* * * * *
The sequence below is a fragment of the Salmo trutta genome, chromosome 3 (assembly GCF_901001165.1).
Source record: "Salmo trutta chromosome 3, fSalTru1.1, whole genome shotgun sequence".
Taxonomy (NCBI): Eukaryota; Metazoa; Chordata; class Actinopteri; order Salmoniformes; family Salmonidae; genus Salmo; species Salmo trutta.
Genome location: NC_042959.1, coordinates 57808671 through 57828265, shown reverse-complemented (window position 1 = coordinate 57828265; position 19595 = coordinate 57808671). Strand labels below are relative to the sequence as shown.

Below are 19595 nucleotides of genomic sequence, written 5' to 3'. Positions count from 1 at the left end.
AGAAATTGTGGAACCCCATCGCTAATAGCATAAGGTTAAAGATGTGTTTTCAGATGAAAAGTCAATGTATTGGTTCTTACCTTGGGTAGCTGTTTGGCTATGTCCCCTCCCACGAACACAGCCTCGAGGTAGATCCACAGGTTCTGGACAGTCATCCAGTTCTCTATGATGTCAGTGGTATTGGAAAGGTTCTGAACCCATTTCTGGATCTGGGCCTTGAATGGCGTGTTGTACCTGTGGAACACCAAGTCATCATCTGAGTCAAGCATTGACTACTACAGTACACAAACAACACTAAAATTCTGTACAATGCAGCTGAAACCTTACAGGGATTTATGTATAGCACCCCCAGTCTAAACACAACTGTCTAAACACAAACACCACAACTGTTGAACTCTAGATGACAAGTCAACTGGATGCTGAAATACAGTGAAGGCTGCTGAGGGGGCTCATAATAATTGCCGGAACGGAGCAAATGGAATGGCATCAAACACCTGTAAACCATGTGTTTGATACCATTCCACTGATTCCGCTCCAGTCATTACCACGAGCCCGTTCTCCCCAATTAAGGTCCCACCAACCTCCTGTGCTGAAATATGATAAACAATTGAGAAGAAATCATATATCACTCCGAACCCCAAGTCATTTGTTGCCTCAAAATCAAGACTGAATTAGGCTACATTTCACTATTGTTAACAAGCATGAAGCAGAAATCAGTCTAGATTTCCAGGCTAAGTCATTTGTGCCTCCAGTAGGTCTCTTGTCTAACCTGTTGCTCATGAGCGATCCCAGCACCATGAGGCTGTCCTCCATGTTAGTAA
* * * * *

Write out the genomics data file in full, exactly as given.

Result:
The sequence below is a fragment of the Salmo trutta genome, chromosome 3 (assembly GCF_901001165.1).
Source record: "Salmo trutta chromosome 3, fSalTru1.1, whole genome shotgun sequence".
Taxonomy (NCBI): Eukaryota; Metazoa; Chordata; class Actinopteri; order Salmoniformes; family Salmonidae; genus Salmo; species Salmo trutta.
Genome location: NC_042959.1, coordinates 57808671 through 57828265, shown reverse-complemented (window position 1 = coordinate 57828265; position 19595 = coordinate 57808671). Strand labels below are relative to the sequence as shown.

Below are 19595 nucleotides of genomic sequence, written 5' to 3'. Positions count from 1 at the left end.
AGAAATTGTGGAACCCCATCGCTAATAGCATAAGGTTAAAGATGTGTTTTCAGATGAAAAGTCAATGTATTGGTTCTTACCTTGGGTAGCTGTTTGGCTATGTCCCCTCCCACGAACACAGCCTCGAGGTAGATCCACAGGTTCTGGACAGTCATCCAGTTCTCTATGATGTCAGTGGTATTGGAAAGGTTCTGAACCCATTTCTGGATCTGGGCCTTGAATGGCGTGTTGTACCTGTGGAACACCAAGTCATCATCTGAGTCAAGCATTGACTACTACAGTACACAAACAACACTAAAATTCTGTACAATGCAGCTGAAACCTTACAGGGATTTATGTATAGCACCCCCAGTCTAAACACAACTGTCTAAACACAAACACCACAACTGTTGAACTCTAGATGACAAGTCAACTGGATGCTGAAATACAGTGAAGGCTGCTGAGGGGGCTCATAATAATTGCCGGAACGGAGCAAATGGAATGGCATCAAACACCTGTAAACCATGTGTTTGATACCATTCCACTGATTCCGCTCCAGTCATTACCACGAGCCCGTTCTCCCCAATTAAGGTCCCACCAACCTCCTGTGCTGAAATATGATAAACAATTGAGAAGAAATCATATATCACTCCGAACCCCAAGTCATTTGTTGCCTCAAAATCAAGACTGAATTAGGCTACATTTCACTATTGTTAACAAGCATGAAGCAGAAATCAGTCTAGATTTCCAGGCTAAGTCATTTGTGCCTCCAGTAGGTCTCTTGTCTAACCTGTTGCTCATGAGCGATCCCAGCACCATGAGGCTGTCCTCCATGTTAGTAA